Happy New Year 2023: History, Significance and Everything you Need to Know
The first day of the new year on the Gregorian calendar is always a joyous one since it marks the beginning of a new year, a fresh start. Celebrations of the New Year are held all around the globe, with people gathering together to exchange well wishes and celebrate the coming of another year with their loved ones. On this day, people put up decorations, have parties, prepare special meals for their loved ones, and make plans to go on excursions. But the question of why we hold this day in such high regard and why we celebrate it emerges.
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New Year History
People say that the idea of a “new year” began in ancient Babylon in the year 2,000 BC, which is about 4,000 years ago. The Babylonians thought of the new year as an 11-day festival called “Akitu.” Each day of the festival, which started on the first new moon after the spring equinox, had a different ritual (typically around late March). The festival was a way to remember how the sky god Marduk was said to have won over the sea goddess Tiamat. It was also a time to crown a new king or let the old one stay in power.
New Year Significance
Today, most countries start celebrating New Year’s Day on December 31, which is New Year’s Eve and continue until the early hours of January 1. People who go to parties at this timeshare meals, good feelings, and prayers for luck in the coming year. People gather in many places to watch the usual fireworks. People believe that a new year is a fresh start, so they start over and make plans for how they want to live their lives. A person can promise to change an unwanted habit or behavior and make personal goals.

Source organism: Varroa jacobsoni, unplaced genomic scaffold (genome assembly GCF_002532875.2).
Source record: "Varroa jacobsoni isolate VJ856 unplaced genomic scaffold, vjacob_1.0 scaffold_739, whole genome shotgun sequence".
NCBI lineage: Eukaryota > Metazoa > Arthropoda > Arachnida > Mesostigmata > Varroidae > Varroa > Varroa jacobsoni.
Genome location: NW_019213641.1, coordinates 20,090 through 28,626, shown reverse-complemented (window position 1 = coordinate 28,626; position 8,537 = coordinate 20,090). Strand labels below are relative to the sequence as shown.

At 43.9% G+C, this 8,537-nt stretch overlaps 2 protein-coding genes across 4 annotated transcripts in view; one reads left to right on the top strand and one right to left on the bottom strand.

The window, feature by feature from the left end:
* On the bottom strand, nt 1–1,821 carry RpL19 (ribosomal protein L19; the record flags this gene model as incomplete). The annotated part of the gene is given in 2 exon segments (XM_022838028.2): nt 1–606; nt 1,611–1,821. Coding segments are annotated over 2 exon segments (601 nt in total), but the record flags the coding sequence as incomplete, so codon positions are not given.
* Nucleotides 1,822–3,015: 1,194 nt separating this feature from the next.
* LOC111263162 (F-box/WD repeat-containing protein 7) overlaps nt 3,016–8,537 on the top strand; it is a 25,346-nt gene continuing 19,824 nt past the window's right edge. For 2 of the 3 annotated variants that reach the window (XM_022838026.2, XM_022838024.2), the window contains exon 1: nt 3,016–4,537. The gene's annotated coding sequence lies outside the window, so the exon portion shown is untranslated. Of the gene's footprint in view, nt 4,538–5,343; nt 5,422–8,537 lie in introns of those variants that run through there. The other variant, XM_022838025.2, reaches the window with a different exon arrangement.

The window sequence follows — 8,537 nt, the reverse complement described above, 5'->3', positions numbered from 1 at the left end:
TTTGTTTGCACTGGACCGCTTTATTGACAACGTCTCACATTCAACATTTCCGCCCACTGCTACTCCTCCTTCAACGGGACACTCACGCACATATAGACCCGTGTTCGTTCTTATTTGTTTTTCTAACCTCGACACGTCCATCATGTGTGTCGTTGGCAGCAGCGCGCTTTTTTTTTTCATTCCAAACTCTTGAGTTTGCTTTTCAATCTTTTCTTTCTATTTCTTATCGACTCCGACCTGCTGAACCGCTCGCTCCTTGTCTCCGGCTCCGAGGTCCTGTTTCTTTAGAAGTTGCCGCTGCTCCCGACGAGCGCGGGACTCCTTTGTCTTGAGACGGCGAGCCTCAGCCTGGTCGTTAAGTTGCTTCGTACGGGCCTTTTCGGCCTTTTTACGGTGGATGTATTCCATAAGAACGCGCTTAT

Why does New Year’s Happen on January 1?
Over time, the early Roman calendar drifted out of sync with the sun, and in 46 BC, Emperor Julius Caesar set out to correct the issue by conferring with the foremost astronomers and mathematicians of the day. As a result, the Julian calendar was created, which is very similar to the Gregorian calendar we use today.
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Janus, the Roman god of new beginnings, is a likely inspiration for Caesar’s decision to designate January 1 as the new year’s first day. For Janus’ birthday, Romans would offer sacrifices, give each other gifts, decorate their dwellings with laurel branches, and throw wild parties.
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Later, Christian rulers in mediaeval Europe temporarily changed the first day of the year to celebrate holidays with more religious significance, such as the birthday of Jesus Christ on December 25 or the feast of the Annunciation on March 25. (the Feast of the Annunciation). The observance of January 1 as New Year’s Day was reinstated by Pope Gregory XIII in 1582.
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